Writer, editor, and educator based in Los Angeles. He's also played a lot of music. Degelman teaches writing at California State University, Los Angeles. 

Degelman lives in the hills of Hollywood with his companion on the road of life, four cats, assorted dogs, and a coterie of communard brothers and sisters.

Visit Author's Website

Characterizations: well written


  1. Marian says:

    This is so sweet and wonderful, Charles. I love the technology at that time and what it brought to you as you listened in your bedroom. Must admit, I’d never heard of a Hallicrafter, so I learned something, too.

    • Thanks, Marian. Hallicrafters had large defense contracts during World War II and became one of the leaders in civilian radio equipment, including amateur HAM two-way radio operators who crowded the air waves in the 1940s and 1950s. The HAM refers to their often-unskilled approach to the field.

  2. Suzy says:

    Wow, fabulous story, fabulous picture! I love the idea of a war surplus electronics store in 1955! You describe it so vividly, I feel as if I am right there with you. And the mysteriousness of your father and Sal knowing each other from some unspoken, faraway place. On your new purchase you could listen to rock and roll, but also (in the part you added after the first time I read the story) radio stations around the planet. Was this a shortwave radio?

    • Thanks, Suzy. That photo really brought me back. It’s the exact model I had as a kid. I could feel the dials, it was so similar. Radios like the Hallicrafters had a broad range of signal frequencies they could tune into by switching from one band width to the next with the silver dial on the left of the instrument face. So yes, this was a shortwave radio.

  3. Bravo Charles, what a smart kiddo was you!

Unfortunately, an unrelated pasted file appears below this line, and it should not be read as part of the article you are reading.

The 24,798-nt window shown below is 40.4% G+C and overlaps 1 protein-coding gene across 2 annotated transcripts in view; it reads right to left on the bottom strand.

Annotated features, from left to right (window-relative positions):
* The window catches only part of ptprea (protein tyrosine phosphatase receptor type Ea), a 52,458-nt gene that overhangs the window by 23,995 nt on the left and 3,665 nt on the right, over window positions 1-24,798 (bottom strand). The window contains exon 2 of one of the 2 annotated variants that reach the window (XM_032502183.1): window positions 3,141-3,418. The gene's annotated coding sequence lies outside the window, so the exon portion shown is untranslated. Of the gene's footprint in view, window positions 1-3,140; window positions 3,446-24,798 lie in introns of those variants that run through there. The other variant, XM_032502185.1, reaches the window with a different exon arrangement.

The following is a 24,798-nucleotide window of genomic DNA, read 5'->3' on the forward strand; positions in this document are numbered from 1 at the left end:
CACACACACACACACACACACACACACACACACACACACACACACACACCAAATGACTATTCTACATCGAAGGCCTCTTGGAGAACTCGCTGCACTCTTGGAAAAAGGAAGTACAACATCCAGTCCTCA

Your story reminded me of one I just shared with John. A dear, late friend of ours was a Philly boy but somehow a Yankee fan, and remembered as a kid carefully manipulating the dials to get the New York station with the Yankee game.

    • Yeah, the earphones were part of my late-night equipment stash, along with the flashlight. Did you notice back then, that radio reception was better at night. That was the above-mentioned Heaviside layer at work.

  4. Charles, I know nothing about radio waves but for some reason your story made me think about that scene in the movie Contact where the TV broadcast of Hitler’s speech made it to outer space. I wonder if any aliens were picking up the same news you were picking up on your Hallicrafters.

    P.S. Did you know the Heaviside Layer is where cats are reincarnated? And if you don’t believe me, just watch the film or screen version of Cats!

  5. Betsy Pfau says:

    What a marvelous story teller you are, Charles. The whole ambiance of that Boylston Street story, the give and take between your father and store owner. I could feel the weight of the Hallicrafters (can’t believe your dad carried that thing on the T all the way to BU!). The ethereal glow it made as it lit up your bedroom late at night. And then, wonder of wonders, beyond listening to the mid-50s galaxy of stars, you could eavesdrop on foreign countries. WOW! Love and learned so much from the story, but never cease to marvel at the way you tell it.

    • Thanks, Betsy. Yeah, I always felt especially endowed thanks to my father’s scientific background. I owe him a lot for the ways he explained the world. And I appreciate your support of my story-telling efforts!